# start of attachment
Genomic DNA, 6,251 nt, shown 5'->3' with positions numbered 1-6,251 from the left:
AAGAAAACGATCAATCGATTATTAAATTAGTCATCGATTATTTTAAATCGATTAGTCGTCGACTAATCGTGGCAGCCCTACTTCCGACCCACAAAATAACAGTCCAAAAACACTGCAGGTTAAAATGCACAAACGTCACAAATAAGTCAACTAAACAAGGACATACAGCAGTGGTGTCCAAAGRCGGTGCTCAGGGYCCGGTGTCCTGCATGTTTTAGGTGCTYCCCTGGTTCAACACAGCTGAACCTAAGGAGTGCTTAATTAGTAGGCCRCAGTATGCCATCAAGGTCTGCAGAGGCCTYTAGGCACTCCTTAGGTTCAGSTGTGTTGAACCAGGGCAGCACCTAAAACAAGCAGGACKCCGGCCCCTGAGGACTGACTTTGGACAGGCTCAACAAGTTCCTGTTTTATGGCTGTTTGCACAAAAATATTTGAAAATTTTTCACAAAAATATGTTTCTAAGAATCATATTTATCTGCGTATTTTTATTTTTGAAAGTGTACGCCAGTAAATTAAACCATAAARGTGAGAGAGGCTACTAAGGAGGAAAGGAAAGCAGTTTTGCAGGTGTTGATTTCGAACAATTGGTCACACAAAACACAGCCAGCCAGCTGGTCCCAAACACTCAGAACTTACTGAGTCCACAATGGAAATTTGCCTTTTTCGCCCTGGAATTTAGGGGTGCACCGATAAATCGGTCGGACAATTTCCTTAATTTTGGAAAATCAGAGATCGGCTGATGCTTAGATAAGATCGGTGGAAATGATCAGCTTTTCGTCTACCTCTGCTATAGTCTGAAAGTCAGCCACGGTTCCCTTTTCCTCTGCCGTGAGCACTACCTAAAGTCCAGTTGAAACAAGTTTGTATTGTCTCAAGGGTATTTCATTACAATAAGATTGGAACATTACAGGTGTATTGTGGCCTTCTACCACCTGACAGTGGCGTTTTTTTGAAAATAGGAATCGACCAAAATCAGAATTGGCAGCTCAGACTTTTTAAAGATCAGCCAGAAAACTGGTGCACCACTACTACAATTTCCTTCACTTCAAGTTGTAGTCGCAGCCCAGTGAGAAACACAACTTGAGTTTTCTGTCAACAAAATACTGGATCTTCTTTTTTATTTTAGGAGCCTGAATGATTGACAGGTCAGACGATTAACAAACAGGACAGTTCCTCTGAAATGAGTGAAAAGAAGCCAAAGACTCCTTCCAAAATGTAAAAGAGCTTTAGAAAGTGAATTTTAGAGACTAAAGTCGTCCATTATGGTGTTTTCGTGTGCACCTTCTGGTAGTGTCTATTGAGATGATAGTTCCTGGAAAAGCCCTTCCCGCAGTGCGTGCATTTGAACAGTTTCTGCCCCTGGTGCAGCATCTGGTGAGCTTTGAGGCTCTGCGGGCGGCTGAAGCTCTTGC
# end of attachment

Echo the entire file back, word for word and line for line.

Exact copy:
Genomic DNA, 6,251 nt, shown 5'->3' with positions numbered 1-6,251 from the left:
AAGAAAACGATCAATCGATTATTAAATTAGTCATCGATTATTTTAAATCGATTAGTCGTCGACTAATCGTGGCAGCCCTACTTCCGACCCACAAAATAACAGTCCAAAAACACTGCAGGTTAAAATGCACAAACGTCACAAATAAGTCAACTAAACAAGGACATACAGCAGTGGTGTCCAAAGRCGGTGCTCAGGGYCCGGTGTCCTGCATGTTTTAGGTGCTYCCCTGGTTCAACACAGCTGAACCTAAGGAGTGCTTAATTAGTAGGCCRCAGTATGCCATCAAGGTCTGCAGAGGCCTYTAGGCACTCCTTAGGTTCAGSTGTGTTGAACCAGGGCAGCACCTAAAACAAGCAGGACKCCGGCCCCTGAGGACTGACTTTGGACAGGCTCAACAAGTTCCTGTTTTATGGCTGTTTGCACAAAAATATTTGAAAATTTTTCACAAAAATATGTTTCTAAGAATCATATTTATCTGCGTATTTTTATTTTTGAAAGTGTACGCCAGTAAATTAAACCATAAARGTGAGAGAGGCTACTAAGGAGGAAAGGAAAGCAGTTTTGCAGGTGTTGATTTCGAACAATTGGTCACACAAAACACAGCCAGCCAGCTGGTCCCAAACACTCAGAACTTACTGAGTCCACAATGGAAATTTGCCTTTTTCGCCCTGGAATTTAGGGGTGCACCGATAAATCGGTCGGACAATTTCCTTAATTTTGGAAAATCAGAGATCGGCTGATGCTTAGATAAGATCGGTGGAAATGATCAGCTTTTCGTCTACCTCTGCTATAGTCTGAAAGTCAGCCACGGTTCCCTTTTCCTCTGCCGTGAGCACTACCTAAAGTCCAGTTGAAACAAGTTTGTATTGTCTCAAGGGTATTTCATTACAATAAGATTGGAACATTACAGGTGTATTGTGGCCTTCTACCACCTGACAGTGGCGTTTTTTTGAAAATAGGAATCGACCAAAATCAGAATTGGCAGCTCAGACTTTTTAAAGATCAGCCAGAAAACTGGTGCACCACTACTACAATTTCCTTCACTTCAAGTTGTAGTCGCAGCCCAGTGAGAAACACAACTTGAGTTTTCTGTCAACAAAATACTGGATCTTCTTTTTTATTTTAGGAGCCTGAATGATTGACAGGTCAGACGATTAACAAACAGGACAGTTCCTCTGAAATGAGTGAAAAGAAGCCAAAGACTCCTTCCAAAATGTAAAAGAGCTTTAGAAAGTGAATTTTAGAGACTAAAGTCGTCCATTATGGTGTTTTCGTGTGCACCTTCTGGTAGTGTCTATTGAGATGATAGTTCCTGGAAAAGCCCTTCCCGCAGTGCGTGCATTTGAACAGTTTCTGCCCCTGGTGCAGCATCTGGTGAGCTTTGAGGCTCTGCGGGCGGCTGAAGCTCTTGC